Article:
Finally, Labour needs to appear not just confident but also competent.  Labour failed to find a clear alternative argument on the economy or to defend the economic legacy of the last Labour government.  The Conservatives ruthlessly and effectively drove home the message that it was 'Labour's mess' that they were clearing up.  This message is still being made.  There needs to be a simple and effective alternative narrative about the need to rebalance the economy and to achieve a higher rate of economic growth.  Again, the best way of doing this is through a clear and confident exposition of Labour's core values.  Inequality, on the scale that exists today, is not only socially unjust but also fosters economic instability with increased financial risk in return for ever higher bonuses, short-term gain over long-term investment and credit bubbles.  Labour needs to make the argument that greater equality leads to economic stability and refute the right-wing argument that a trade off exists between equality and wealth creation.
One temptation at this time is to argue that Labour should move to the right, seeking to recreate the winning formula of the mid-1990s or that the party cannot win without moving ever closer to the Conservatives.  The alternative temptation is to argue that we lost on a moderately social democratic platform as the differences between Labour and the Tories were not clear enough.  Therefore, the party should move to the left believing that a coalition of support exists there which is big enough to win the next General Election.  The evidential basis for both positions is weak.
The most likely electoral winning strategy is to be coherent, competent and confidentCoherence means having a clear narrative on the economy, one able to overcome the likelihood of continuing Conservative attacks on the 'failed' policy of the last Labour government.  Competence involves having a leader who is an effective communicator, who has a more popular touch and having a team who are loyal and well briefed.  Finally, and arguably most importantly, confidence means believing in the core values of the party and being able to advocate them in a way which is relevant to the electorate.  It is often assumed, and certainly those who believe that the party should go radically right or left would tend to reinforce this, that there is a trade off between power and principle.  That the party should either abandon its core principles in order to get into office, or at least remain silent about them in the hope that the electorate fails to spot them; or that there should be no compromise and that it is more noble to stay in opposition and remain true to core ideological principles.  Both views are wrong.  The best, if not the only way for Labour to win the next election is to remain true to its core values and have the confidence to articulate them effectively.  Labour can win in 2020, despite having an electoral mountain to climb, but it can only do so if it makes the right choices now.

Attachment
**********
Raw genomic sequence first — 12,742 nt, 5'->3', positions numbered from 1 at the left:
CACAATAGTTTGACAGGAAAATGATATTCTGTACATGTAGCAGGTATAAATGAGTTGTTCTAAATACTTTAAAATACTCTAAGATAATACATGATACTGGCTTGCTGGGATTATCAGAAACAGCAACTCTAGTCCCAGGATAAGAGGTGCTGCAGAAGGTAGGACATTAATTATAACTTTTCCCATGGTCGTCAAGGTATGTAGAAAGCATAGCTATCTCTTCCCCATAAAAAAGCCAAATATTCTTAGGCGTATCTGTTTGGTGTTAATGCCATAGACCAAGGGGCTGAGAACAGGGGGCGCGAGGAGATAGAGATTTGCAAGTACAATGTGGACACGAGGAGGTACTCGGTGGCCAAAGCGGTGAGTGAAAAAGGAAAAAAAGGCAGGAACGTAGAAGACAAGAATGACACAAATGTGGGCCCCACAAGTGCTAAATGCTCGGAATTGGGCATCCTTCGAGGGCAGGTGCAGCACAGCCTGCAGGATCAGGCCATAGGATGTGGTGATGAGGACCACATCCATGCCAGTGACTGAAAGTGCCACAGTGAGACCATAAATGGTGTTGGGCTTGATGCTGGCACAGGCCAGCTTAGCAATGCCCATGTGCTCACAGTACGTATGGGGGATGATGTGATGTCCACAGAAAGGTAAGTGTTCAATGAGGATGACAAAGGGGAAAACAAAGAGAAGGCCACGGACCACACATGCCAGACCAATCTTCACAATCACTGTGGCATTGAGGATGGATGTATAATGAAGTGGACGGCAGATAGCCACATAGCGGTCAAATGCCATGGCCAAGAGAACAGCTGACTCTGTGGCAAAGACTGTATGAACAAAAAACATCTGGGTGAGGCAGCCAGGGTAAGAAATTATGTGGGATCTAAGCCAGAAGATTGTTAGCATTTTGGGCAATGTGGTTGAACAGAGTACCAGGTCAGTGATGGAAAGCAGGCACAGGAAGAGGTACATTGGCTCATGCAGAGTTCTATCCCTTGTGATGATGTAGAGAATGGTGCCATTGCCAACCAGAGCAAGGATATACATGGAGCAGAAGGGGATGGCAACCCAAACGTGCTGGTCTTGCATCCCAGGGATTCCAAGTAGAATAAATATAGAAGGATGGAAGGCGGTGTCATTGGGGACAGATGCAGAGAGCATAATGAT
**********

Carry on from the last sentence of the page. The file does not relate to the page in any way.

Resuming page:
Kevin Hickson is the leader of Crewe Town Council and stood as Labour's PPC candidate in East Yorkshire. He is also a senior lecturer at the University of Liverpool, where he researches British politics and ideologies. He tweets at @Kevin_Hickson.

Sunday, 16 August 2015

Jeremy Corbyn: Labour's Saviour or Nemesis?

Bill Jones discusses the impact of Jeremy Corbyn upon the Labour's future.

Unable to command the required 35 nominations, it was only the kindness of several Labour MPs, (none of whom actually supported him), which enabled little known leftie, Jeremy Corbyn to limp over the line and post his leadership candidacy on June 15th. Since then developments have been sensational, phenomenal: Corbyn leap-frogging into the lead over the three more established candidates and addressing jubilant packed out rallies across the country.  This has delighted those of a leftish temperament but plunged centre right supporters into deepest gloom. What can we make of 'Corbynmania'?

It's not unusual for political parties when defeated  to argue that if they had been more true to their ideological roots, they would have fared better in the election and might even have won. We saw this in 1979 when Thatcher's victory led to the election, in a Bennite fever of enthusiasm, of Michael Foot as Labour leader; after 1997 we saw the Conservatives elect three rightwing leaders before finding David Cameron in 2005. In both cases the swing back to core ideology resulted in heavy defeats.

Would the election of Corbyn produce the same result? The case is strong. After 1945 Labour was riven by left-right factional disputes. Divided parties seldom prosper and the party was out of power for 13 years before Harold Wilson's cautious prospectus won a tiny majority in 1964. During the 1970s the left established the Benn - led Alternative Economic programme which triumphed internally after 1979 but was totally rejected in Thatcher's 1983 landslide win. Labour lost heavily again in 1987 and yet again in 1992.